Yaqona (kava) and the school campus: Regulation versus facilitation
Keywords:education, delivery and facilitation, achievement, culture, identity, kava, regulation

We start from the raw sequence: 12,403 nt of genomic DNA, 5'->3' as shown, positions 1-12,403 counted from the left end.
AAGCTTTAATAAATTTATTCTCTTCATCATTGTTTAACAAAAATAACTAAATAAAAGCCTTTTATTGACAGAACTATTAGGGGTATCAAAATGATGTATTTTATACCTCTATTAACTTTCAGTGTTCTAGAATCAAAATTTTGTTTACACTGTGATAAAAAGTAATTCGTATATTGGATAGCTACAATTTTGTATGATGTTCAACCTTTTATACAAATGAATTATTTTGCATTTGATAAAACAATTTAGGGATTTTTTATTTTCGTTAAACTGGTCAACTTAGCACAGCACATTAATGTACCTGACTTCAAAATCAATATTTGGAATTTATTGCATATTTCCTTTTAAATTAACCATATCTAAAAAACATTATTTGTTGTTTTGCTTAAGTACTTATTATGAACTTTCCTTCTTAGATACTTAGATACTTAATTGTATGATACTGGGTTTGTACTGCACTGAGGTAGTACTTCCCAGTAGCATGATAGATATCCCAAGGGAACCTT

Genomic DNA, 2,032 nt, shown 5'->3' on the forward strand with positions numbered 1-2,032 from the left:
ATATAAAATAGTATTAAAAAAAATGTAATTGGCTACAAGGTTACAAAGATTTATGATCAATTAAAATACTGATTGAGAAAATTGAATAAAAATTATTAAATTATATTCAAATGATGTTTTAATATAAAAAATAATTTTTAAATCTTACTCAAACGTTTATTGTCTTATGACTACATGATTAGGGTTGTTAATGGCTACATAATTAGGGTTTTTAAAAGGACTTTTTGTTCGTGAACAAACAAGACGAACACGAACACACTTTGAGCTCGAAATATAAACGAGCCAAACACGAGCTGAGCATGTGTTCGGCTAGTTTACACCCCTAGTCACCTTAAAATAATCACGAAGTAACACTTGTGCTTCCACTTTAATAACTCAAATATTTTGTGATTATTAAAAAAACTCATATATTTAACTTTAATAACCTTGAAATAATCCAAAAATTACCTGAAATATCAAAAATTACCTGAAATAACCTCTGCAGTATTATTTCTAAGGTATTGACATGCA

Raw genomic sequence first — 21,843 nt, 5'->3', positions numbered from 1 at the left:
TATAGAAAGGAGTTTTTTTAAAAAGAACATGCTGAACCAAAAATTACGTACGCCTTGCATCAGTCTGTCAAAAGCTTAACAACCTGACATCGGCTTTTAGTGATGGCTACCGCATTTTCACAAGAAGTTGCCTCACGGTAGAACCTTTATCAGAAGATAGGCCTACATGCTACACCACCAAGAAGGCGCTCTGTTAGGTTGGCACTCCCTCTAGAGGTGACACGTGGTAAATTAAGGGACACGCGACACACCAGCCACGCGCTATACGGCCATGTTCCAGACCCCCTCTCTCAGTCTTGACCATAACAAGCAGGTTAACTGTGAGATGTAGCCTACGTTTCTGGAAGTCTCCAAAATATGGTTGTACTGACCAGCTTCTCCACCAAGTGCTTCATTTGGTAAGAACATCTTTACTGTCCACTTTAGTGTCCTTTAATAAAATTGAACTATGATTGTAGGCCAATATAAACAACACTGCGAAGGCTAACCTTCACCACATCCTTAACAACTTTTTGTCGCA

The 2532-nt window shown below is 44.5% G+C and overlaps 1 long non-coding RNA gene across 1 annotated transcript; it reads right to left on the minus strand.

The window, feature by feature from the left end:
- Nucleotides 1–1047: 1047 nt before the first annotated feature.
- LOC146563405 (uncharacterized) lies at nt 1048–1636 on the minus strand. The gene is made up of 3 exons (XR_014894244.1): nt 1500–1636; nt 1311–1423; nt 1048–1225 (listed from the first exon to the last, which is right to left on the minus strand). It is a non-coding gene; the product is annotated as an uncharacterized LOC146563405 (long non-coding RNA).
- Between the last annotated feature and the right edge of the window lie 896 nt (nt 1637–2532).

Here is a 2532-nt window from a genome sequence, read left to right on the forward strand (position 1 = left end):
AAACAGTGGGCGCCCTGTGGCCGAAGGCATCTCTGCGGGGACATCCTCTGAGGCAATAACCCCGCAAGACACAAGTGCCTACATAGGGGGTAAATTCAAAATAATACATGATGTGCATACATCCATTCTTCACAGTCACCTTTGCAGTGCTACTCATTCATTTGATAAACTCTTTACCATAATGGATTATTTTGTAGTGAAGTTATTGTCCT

Yaqona (kava) is a culturally significant, non-alcoholic drink consumed nightly by many Fijians. Although yaqona is not consumed by primary or secondary school students, cultural protocols related to yaqona preparation and presentation are often taught in their schools, with students then presenting this indigenous drink to acknowledge visitors to the school, open events and support fundraisers. In the early 2000s, some within the Fiji Ministry of Education began questioning whether yaqona use by teachers was negatively impacting their teaching ability, suggesting it should be banned from the school campus. In this study, Fijian teachers were cognitively tested and interviewed following an evening of yaqona consumption with the results suggesting this indigenous substance can disrupt cognition and in turn negatively impact teaching quality the morning after consumption. Although development theory prescribes prohibition and situational bans in cases where indigenous substances negatively impact productivity, the author argues that prohibiting yaqona in Fijian schools would be short-sighted as the findings show that this traditional substance is critical to the facilitation of school function, identity formation and academic achievement, all elements necessary to development.
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